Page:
AASHTO Journal, 3 February 2012
“This legislation is an investment in our nation’s infrastructure, and ensures our public transportation systems have the resources they need to provide safe and reliable service to millions of American families and commuters,” Johnson said in a statement. “This bill makes much-needed reforms, eliminates earmarks, and cuts through red tape to ensure transit programs are funded quickly and efficiently.”
This two-year reauthorization bill for transit programs now moves to the full Senate for consideration, where it will be combined with the highway component approved in November by the Senate Environment and Public Works Committee (S 1813) as well as the traffic safety and research provisions approved in December by the Senate Commerce, Science, and Transportation Committee (see Dec. 16 AASHTO Journal story). The funding title has yet to be approved by the Senate Finance Committee. The current authorization extension expires March 31.
Senate Majority Leader Harry Reid, D-Nevada, said Thursday he plans to move next week for the Senate to proceed to the surface transportation reauthorization package.
Senate Environment and Public Works Committee Chairwoman Barbara Boxer, D-California, and ranking minority member James Inhofe, R-Oklahoma, issued a statement Thursday noting the outstanding progress being made toward bringing up reauthorization legislation on the floor.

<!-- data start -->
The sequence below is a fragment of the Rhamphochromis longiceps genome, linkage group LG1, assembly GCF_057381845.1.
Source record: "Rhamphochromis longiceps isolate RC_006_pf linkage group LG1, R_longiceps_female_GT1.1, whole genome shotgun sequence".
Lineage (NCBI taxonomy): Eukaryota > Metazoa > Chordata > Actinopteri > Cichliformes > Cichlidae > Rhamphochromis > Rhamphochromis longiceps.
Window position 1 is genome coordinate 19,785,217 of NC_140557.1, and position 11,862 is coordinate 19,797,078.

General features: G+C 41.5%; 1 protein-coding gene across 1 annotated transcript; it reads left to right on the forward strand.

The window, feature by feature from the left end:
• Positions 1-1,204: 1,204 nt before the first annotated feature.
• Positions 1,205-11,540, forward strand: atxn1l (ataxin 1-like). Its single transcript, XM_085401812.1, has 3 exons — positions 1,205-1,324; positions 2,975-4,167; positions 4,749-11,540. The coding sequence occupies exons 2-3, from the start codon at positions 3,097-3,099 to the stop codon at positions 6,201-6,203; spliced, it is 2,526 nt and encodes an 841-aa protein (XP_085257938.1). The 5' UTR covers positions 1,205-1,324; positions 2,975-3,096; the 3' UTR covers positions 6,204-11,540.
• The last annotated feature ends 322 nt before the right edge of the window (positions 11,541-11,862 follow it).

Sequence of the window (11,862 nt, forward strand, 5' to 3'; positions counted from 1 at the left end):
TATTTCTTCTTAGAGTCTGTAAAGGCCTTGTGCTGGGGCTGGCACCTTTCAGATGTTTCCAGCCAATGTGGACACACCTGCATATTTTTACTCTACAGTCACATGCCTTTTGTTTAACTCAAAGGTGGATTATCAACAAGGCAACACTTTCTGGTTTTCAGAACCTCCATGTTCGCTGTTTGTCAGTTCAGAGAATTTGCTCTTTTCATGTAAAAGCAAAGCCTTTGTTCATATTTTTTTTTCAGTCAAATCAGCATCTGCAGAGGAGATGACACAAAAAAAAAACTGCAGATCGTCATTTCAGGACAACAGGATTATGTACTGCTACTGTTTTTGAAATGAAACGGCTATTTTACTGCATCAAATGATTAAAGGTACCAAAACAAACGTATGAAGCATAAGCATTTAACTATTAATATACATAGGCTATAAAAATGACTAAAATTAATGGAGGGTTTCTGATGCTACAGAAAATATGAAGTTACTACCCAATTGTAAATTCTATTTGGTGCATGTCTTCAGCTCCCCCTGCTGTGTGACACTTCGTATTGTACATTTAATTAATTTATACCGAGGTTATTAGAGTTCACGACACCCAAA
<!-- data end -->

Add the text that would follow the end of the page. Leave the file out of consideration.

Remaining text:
“Surface transportation legislation is finally getting the attention it needs and deserves,” Boxer said in the statement. “Congress must pass legislation that will rebuild the nation’s crumbling infrastructure, boost the economy, and create jobs; and the only way to get the bill to the President’s desk is through our bipartisan approach.”
Inhofe noted the Senate and House bills moving through committees this week share common ground.
“The House and Senate bills both include unprecedented reforms of the existing highway program and are funded at very similar levels,” Inhofe said in the statement. “The differences could be resolved in a bipartisan fashion during the House/Senate conference. The bottom line is that we need to pass a transportation bill as soon as possible so that we can get our economy moving again.”
For details on House committee action this week, see related story.